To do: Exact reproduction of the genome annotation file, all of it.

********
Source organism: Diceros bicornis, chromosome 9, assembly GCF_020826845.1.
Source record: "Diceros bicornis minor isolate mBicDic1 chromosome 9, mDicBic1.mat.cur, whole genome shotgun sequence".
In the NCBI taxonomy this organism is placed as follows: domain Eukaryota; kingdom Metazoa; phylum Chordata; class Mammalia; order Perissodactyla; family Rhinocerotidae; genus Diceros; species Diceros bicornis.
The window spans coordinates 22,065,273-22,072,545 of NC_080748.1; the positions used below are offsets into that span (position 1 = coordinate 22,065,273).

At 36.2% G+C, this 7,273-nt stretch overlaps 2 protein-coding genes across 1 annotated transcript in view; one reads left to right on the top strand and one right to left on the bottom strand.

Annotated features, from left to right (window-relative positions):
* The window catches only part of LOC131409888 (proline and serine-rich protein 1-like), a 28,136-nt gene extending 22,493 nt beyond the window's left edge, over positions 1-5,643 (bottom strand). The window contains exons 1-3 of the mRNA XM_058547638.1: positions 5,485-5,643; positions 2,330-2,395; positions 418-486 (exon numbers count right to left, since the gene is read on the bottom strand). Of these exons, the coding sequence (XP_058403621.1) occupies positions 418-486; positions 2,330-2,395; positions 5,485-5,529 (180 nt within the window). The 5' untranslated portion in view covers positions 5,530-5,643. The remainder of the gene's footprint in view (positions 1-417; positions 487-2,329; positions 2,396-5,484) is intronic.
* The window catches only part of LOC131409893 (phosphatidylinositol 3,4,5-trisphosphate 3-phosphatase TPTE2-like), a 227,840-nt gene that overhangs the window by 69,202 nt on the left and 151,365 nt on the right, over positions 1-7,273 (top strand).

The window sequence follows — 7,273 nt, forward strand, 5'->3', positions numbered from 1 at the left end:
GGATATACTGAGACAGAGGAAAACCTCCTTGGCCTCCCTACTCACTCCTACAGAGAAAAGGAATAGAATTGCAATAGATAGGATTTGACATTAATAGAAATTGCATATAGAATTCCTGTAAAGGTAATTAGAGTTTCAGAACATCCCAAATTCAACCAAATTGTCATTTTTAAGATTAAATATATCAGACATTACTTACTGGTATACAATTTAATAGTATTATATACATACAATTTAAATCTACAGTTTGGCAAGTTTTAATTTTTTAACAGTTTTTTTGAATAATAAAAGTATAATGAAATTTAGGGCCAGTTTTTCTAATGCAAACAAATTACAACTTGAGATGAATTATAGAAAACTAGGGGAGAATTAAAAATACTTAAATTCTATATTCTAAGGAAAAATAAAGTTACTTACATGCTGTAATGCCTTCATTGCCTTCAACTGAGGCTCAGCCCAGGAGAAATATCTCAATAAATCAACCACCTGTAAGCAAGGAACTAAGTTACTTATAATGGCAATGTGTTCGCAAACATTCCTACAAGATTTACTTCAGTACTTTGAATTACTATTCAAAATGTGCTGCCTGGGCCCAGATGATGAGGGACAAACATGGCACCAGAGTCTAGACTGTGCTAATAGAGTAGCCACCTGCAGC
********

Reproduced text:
Source organism: Diceros bicornis, chromosome 9, assembly GCF_020826845.1.
Source record: "Diceros bicornis minor isolate mBicDic1 chromosome 9, mDicBic1.mat.cur, whole genome shotgun sequence".
In the NCBI taxonomy this organism is placed as follows: domain Eukaryota; kingdom Metazoa; phylum Chordata; class Mammalia; order Perissodactyla; family Rhinocerotidae; genus Diceros; species Diceros bicornis.
The window spans coordinates 22,065,273-22,072,545 of NC_080748.1; the positions used below are offsets into that span (position 1 = coordinate 22,065,273).

At 36.2% G+C, this 7,273-nt stretch overlaps 2 protein-coding genes across 1 annotated transcript in view; one reads left to right on the top strand and one right to left on the bottom strand.

Annotated features, from left to right (window-relative positions):
* The window catches only part of LOC131409888 (proline and serine-rich protein 1-like), a 28,136-nt gene extending 22,493 nt beyond the window's left edge, over positions 1-5,643 (bottom strand). The window contains exons 1-3 of the mRNA XM_058547638.1: positions 5,485-5,643; positions 2,330-2,395; positions 418-486 (exon numbers count right to left, since the gene is read on the bottom strand). Of these exons, the coding sequence (XP_058403621.1) occupies positions 418-486; positions 2,330-2,395; positions 5,485-5,529 (180 nt within the window). The 5' untranslated portion in view covers positions 5,530-5,643. The remainder of the gene's footprint in view (positions 1-417; positions 487-2,329; positions 2,396-5,484) is intronic.
* The window catches only part of LOC131409893 (phosphatidylinositol 3,4,5-trisphosphate 3-phosphatase TPTE2-like), a 227,840-nt gene that overhangs the window by 69,202 nt on the left and 151,365 nt on the right, over positions 1-7,273 (top strand).

The window sequence follows — 7,273 nt, forward strand, 5'->3', positions numbered from 1 at the left end:
GGATATACTGAGACAGAGGAAAACCTCCTTGGCCTCCCTACTCACTCCTACAGAGAAAAGGAATAGAATTGCAATAGATAGGATTTGACATTAATAGAAATTGCATATAGAATTCCTGTAAAGGTAATTAGAGTTTCAGAACATCCCAAATTCAACCAAATTGTCATTTTTAAGATTAAATATATCAGACATTACTTACTGGTATACAATTTAATAGTATTATATACATACAATTTAAATCTACAGTTTGGCAAGTTTTAATTTTTTAACAGTTTTTTTGAATAATAAAAGTATAATGAAATTTAGGGCCAGTTTTTCTAATGCAAACAAATTACAACTTGAGATGAATTATAGAAAACTAGGGGAGAATTAAAAATACTTAAATTCTATATTCTAAGGAAAAATAAAGTTACTTACATGCTGTAATGCCTTCATTGCCTTCAACTGAGGCTCAGCCCAGGAGAAATATCTCAATAAATCAACCACCTGTAAGCAAGGAACTAAGTTACTTATAATGGCAATGTGTTCGCAAACATTCCTACAAGATTTACTTCAGTACTTTGAATTACTATTCAAAATGTGCTGCCTGGGCCCAGATGATGAGGGACAAACATGGCACCAGAGTCTAGACTGTGCTAATAGAGTAGCCACCTGCAGC